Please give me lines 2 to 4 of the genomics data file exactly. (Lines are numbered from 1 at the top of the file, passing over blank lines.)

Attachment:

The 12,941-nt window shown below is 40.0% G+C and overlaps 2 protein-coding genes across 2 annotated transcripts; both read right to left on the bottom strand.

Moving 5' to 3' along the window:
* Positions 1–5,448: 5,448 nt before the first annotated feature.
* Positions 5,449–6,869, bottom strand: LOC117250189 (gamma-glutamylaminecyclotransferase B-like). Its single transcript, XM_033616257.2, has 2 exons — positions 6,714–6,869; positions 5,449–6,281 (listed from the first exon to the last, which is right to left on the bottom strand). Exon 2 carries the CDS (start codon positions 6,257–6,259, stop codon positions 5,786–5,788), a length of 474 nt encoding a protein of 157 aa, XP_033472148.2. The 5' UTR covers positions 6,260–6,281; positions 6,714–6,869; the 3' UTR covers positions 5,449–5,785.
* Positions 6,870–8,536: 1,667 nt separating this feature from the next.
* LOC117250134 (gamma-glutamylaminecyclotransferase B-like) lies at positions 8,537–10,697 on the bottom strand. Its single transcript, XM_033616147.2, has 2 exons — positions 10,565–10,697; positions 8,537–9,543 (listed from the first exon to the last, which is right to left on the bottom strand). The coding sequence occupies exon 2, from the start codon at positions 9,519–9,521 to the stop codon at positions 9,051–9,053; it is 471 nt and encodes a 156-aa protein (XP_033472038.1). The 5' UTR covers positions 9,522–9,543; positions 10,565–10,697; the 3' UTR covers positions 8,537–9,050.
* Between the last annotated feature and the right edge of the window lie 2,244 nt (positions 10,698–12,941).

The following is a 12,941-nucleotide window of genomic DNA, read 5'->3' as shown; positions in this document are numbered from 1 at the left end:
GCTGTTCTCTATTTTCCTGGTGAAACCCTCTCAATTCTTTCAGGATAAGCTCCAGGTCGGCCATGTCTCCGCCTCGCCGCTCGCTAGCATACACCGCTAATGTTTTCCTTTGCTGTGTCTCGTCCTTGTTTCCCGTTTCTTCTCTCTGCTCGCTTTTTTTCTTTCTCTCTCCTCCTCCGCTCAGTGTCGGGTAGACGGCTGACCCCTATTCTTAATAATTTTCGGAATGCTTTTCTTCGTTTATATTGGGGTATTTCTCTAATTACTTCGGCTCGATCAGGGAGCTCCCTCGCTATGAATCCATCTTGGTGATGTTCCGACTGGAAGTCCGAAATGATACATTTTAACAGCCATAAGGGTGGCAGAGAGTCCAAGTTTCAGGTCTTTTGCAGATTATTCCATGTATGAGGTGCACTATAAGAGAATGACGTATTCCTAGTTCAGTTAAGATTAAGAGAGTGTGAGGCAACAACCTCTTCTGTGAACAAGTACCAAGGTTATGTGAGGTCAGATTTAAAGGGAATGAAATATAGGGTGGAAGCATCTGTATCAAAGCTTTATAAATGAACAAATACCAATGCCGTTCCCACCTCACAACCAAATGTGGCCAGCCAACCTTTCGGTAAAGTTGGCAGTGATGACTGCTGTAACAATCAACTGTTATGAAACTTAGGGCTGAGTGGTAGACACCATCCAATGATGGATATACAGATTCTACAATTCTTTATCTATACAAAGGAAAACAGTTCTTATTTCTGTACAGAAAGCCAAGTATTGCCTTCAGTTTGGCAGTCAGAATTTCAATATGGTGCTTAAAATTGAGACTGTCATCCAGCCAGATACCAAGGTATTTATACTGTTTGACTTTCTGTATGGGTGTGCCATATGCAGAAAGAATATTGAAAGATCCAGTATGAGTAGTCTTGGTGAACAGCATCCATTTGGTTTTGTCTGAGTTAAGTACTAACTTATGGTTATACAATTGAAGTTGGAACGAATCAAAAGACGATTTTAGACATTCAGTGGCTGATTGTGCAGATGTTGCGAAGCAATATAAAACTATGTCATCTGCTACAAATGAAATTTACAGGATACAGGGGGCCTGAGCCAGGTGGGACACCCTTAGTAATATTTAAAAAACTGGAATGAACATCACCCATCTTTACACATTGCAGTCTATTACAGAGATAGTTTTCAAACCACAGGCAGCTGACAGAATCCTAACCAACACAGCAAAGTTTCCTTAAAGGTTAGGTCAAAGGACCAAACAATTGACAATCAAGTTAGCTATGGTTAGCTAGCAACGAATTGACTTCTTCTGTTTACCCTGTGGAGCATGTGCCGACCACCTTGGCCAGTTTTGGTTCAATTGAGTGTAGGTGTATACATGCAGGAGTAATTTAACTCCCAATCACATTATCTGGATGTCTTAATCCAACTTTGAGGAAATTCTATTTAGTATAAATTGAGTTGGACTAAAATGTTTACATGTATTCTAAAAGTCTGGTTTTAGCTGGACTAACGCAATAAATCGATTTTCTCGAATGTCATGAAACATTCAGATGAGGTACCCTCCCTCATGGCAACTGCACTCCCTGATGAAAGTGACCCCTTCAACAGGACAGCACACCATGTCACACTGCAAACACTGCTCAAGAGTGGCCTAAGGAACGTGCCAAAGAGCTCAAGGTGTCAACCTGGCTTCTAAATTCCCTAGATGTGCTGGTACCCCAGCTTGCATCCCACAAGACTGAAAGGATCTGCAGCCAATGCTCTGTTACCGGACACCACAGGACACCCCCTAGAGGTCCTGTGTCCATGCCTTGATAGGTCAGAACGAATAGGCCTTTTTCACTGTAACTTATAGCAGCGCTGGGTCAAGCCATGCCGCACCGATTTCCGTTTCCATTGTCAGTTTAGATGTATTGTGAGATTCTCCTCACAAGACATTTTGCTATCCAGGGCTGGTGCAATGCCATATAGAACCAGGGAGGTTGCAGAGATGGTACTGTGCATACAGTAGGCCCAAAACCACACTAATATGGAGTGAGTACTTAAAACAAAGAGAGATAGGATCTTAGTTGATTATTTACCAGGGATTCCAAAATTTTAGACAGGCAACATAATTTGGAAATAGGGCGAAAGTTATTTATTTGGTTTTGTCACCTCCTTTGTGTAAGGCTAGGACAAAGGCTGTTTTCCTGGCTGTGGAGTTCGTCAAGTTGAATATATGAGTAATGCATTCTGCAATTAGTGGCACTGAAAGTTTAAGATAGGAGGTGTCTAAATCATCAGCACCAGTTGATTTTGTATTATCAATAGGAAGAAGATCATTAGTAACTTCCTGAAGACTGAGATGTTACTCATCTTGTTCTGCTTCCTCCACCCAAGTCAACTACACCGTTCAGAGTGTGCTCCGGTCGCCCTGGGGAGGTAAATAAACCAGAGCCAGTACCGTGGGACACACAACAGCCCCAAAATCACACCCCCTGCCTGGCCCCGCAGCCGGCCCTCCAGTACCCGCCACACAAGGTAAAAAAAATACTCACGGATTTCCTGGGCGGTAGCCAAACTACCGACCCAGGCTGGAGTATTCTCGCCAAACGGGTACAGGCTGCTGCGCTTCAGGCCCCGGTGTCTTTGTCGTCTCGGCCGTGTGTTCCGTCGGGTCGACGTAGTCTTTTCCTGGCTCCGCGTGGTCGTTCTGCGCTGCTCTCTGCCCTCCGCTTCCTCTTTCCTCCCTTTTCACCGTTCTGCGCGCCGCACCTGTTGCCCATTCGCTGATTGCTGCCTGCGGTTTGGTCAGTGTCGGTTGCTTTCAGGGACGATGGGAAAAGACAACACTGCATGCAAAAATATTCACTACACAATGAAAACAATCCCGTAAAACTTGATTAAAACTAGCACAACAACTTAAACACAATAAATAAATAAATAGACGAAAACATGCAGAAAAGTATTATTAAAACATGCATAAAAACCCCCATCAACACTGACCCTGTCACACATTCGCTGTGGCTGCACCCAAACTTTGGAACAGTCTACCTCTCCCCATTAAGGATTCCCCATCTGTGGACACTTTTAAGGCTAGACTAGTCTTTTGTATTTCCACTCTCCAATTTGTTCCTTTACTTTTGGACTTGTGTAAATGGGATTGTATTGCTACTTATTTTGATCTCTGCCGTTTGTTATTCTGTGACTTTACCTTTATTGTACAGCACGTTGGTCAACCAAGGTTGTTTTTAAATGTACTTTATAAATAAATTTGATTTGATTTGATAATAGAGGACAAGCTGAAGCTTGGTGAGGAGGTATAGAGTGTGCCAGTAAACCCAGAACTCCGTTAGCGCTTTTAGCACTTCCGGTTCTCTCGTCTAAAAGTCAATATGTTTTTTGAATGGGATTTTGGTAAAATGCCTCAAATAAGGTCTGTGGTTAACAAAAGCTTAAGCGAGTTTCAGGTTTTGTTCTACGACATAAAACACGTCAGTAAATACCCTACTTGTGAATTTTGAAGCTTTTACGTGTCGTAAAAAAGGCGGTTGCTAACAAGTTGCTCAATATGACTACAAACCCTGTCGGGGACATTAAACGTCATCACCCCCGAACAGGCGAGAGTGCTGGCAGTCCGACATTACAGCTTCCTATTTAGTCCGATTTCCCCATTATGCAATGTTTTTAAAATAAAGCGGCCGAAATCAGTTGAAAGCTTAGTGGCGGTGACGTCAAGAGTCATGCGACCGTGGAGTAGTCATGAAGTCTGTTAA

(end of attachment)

Moving 5' to 3' along the window:
* Positions 1–5,448: 5,448 nt before the first annotated feature.
* Positions 5,449–6,869, bottom strand: LOC117250189 (gamma-glutamylaminecyclotransferase B-like). Its single transcript, XM_033616257.2, has 2 exons — positions 6,714–6,869; positions 5,449–6,281 (listed from the first exon to the last, which is right to left on the bottom strand). Exon 2 carries the CDS (start codon positions 6,257–6,259, stop codon positions 5,786–5,788), a length of 474 nt encoding a protein of 157 aa, XP_033472148.2. The 5' UTR covers positions 6,260–6,281; positions 6,714–6,869; the 3' UTR covers positions 5,449–5,785.